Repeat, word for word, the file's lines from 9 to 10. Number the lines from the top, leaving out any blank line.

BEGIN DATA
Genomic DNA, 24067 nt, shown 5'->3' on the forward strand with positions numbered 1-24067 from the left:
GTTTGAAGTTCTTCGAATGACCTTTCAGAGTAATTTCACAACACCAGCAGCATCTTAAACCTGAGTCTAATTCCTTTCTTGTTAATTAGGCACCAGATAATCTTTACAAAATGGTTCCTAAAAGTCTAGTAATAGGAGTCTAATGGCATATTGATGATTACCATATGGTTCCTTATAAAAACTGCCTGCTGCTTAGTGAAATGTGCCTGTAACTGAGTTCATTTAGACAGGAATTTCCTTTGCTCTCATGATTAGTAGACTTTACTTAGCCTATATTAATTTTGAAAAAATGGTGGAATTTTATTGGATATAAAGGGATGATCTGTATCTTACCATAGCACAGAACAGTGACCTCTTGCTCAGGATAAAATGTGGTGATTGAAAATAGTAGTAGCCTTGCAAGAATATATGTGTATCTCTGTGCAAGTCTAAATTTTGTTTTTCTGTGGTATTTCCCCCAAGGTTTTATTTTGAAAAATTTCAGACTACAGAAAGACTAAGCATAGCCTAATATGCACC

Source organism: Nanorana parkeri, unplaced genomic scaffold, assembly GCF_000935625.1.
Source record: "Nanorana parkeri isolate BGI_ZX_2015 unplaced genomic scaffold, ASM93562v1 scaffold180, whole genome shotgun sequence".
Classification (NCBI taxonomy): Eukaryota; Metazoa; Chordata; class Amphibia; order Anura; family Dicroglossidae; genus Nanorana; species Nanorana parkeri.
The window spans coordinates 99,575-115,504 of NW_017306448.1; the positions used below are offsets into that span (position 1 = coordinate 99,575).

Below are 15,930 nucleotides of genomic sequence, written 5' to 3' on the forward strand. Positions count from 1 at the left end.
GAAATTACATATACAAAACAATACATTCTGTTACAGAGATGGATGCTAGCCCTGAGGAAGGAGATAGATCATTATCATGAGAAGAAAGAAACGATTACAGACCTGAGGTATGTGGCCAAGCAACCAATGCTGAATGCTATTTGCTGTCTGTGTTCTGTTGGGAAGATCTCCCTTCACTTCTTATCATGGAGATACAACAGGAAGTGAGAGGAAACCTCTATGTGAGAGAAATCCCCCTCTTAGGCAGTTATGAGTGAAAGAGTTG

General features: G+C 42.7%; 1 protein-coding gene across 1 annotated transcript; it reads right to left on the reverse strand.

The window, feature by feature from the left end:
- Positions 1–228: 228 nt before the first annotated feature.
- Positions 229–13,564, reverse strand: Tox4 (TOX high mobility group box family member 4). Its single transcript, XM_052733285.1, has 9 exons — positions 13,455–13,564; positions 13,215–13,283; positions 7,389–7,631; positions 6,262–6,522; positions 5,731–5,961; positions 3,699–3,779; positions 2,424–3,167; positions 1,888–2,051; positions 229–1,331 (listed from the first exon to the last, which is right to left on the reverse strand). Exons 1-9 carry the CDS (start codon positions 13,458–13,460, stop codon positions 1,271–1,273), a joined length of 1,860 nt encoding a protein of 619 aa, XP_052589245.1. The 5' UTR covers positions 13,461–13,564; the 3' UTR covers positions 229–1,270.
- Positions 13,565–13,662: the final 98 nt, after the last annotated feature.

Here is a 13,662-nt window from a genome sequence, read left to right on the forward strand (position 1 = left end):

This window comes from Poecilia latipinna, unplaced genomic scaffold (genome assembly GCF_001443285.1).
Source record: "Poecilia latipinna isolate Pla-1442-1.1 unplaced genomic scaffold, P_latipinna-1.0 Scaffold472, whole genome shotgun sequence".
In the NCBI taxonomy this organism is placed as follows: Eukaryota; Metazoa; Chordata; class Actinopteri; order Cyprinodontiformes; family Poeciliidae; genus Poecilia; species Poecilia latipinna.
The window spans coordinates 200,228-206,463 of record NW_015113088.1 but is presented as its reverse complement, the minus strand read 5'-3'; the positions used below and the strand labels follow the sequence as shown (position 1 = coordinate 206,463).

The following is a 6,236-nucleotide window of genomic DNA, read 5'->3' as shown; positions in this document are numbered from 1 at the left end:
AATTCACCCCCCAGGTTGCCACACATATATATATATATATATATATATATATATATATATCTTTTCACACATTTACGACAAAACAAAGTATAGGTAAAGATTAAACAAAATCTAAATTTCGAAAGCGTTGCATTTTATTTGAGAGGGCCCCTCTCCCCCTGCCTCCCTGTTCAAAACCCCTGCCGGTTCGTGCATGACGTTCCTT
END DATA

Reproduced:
General features: G+C 42.7%; 1 protein-coding gene across 1 annotated transcript; it reads right to left on the reverse strand.

The window, feature by feature from the left end: